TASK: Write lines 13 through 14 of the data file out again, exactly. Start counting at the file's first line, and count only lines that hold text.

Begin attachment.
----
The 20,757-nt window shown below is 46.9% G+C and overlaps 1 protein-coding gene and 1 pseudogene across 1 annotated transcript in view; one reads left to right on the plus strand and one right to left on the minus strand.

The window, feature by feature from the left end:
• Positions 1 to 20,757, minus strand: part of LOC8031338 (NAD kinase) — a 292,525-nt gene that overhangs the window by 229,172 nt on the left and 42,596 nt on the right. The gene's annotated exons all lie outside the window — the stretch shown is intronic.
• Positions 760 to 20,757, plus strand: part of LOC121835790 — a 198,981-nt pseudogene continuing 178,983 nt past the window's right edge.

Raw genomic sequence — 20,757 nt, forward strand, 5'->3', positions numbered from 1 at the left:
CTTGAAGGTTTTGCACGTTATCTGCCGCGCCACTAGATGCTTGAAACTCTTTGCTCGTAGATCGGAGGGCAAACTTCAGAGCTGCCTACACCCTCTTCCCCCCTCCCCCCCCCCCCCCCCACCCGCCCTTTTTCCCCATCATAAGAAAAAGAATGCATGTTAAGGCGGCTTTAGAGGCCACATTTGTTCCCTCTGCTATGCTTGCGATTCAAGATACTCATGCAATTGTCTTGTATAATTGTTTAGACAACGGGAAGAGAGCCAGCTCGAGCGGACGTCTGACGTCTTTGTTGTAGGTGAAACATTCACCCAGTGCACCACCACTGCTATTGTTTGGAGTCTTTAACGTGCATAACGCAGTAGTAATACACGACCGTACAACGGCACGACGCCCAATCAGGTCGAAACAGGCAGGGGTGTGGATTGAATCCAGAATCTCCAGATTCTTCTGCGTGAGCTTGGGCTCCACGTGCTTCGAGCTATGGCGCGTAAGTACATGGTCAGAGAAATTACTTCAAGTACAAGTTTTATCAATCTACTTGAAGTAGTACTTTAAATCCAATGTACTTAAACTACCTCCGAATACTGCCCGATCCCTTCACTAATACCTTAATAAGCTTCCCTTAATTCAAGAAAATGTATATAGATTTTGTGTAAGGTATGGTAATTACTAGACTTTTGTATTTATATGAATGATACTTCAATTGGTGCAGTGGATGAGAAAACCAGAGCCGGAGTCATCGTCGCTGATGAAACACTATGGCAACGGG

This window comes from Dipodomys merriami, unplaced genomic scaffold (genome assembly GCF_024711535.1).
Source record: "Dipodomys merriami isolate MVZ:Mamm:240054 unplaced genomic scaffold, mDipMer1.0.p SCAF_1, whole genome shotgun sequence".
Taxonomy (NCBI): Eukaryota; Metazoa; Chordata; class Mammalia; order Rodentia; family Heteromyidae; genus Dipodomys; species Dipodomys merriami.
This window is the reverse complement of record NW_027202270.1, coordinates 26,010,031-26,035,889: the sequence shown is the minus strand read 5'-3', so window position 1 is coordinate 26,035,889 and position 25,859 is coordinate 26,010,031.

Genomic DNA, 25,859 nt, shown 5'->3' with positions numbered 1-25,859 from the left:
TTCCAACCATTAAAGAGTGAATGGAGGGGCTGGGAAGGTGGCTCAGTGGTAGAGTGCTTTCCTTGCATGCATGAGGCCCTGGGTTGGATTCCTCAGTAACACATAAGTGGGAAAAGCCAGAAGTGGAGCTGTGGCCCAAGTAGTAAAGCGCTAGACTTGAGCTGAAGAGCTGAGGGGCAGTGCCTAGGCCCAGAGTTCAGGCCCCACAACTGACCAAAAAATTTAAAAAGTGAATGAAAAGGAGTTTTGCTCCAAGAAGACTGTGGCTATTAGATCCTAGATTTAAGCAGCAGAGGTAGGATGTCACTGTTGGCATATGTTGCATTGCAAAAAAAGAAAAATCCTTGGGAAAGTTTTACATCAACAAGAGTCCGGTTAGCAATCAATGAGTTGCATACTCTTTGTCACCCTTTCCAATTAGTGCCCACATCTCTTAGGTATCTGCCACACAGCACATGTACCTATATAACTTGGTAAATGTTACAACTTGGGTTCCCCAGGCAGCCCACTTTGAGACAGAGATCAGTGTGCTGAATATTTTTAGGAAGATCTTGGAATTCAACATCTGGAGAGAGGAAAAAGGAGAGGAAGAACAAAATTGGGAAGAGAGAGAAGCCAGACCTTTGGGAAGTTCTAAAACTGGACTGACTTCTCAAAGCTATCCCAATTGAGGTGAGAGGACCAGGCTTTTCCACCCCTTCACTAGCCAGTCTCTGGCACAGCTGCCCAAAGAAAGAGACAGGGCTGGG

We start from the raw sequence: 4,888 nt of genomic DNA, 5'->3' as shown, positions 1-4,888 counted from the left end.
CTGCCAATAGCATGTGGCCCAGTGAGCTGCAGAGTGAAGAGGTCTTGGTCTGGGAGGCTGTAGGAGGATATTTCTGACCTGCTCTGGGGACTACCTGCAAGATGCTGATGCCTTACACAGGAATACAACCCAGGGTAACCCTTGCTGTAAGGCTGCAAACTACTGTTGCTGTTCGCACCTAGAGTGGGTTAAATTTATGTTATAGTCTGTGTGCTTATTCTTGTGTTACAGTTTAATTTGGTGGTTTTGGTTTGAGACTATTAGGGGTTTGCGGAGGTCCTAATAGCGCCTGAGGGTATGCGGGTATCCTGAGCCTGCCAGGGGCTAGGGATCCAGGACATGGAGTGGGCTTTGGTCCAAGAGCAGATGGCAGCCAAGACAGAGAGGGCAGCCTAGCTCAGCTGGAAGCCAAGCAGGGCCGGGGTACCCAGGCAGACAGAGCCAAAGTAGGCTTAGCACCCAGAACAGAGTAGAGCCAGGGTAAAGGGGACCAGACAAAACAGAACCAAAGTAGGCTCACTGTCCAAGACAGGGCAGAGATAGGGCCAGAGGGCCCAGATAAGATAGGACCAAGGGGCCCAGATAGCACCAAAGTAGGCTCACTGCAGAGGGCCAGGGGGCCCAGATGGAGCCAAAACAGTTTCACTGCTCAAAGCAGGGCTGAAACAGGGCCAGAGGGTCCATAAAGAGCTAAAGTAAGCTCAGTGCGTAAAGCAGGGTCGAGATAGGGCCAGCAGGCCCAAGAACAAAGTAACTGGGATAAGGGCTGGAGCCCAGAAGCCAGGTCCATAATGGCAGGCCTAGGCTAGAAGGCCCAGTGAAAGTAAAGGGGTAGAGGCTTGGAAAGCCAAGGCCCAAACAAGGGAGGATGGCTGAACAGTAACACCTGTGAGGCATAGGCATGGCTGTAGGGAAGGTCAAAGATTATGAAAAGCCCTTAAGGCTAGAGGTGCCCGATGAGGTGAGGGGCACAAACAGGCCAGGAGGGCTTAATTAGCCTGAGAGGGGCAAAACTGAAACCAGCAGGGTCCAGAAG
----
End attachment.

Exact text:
We start from the raw sequence: 4,888 nt of genomic DNA, 5'->3' as shown, positions 1-4,888 counted from the left end.
CTGCCAATAGCATGTGGCCCAGTGAGCTGCAGAGTGAAGAGGTCTTGGTCTGGGAGGCTGTAGGAGGATATTTCTGACCTGCTCTGGGGACTACCTGCAAGATGCTGATGCCTTACACAGGAATACAACCCAGGGTAACCCTTGCTGTAAGGCTGCAAACTACTGTTGCTGTTCGCACCTAGAGTGGGTTAAATTTATGTTATAGTCTGTGTGCTTATTCTTGTGTTACAGTTTAATTTGGTGGTTTTGGTTTGAGACTATTAGGGGTTTGCGGAGGTCCTAATAGCGCCTGAGGGTATGCGGGTATCCTGAGCCTGCCAGGGGCTAGGGATCCAGGACATGGAGTGGGCTTTGGTCCAAGAGCAGATGGCAGCCAAGACAGAGAGGGCAGCCTAGCTCAGCTGGAAGCCAAGCAGGGCCGGGGTACCCAGGCAGACAGAGCCAAAGTAGGCTTAGCACCCAGAACAGAGTAGAGCCAGGGTAAAGGGGACCAGACAAAACAGAACCAAAGTAGGCTCACTGTCCAAGACAGGGCAGAGATAGGGCCAGAGGGCCCAGATAAGATAGGACCAAGGGGCCCAGATAGCACCAAAGTAGGCTCACTGCAGAGGGCCAGGGGGCCCAGATGGAGCCAAAACAGTTTCACTGCTCAAAGCAGGGCTGAAACAGGGCCAGAGGGTCCATAAAGAGCTAAAGTAAGCTCAGTGCGTAAAGCAGGGTCGAGATAGGGCCAGCAGGCCCAAGAACAAAGTAACTGGGATAAGGGCTGGAGCCCAGAAGCCAGGTCCATAATGGCAGGCCTAGGCTAGAAGGCCCAGTGAAAGTAAAGGGGTAGAGGCTTGGAAAGCCAAGGCCCAAACAAGGGAGGATGGCTGAACAGTAACACCTGTGAGGCATAGGCATGGCTGTAGGGAAGGTCAAAGATTATGAAAAGCCCTTAAGGCTAGAGGTGCCCGATGAGGTGAGGGGCACAAACAGGCCAGGAGGGCTTAATTAGCCTGAGAGGGGCAAAACTGAAACCAGCAGGGTCCAGAAG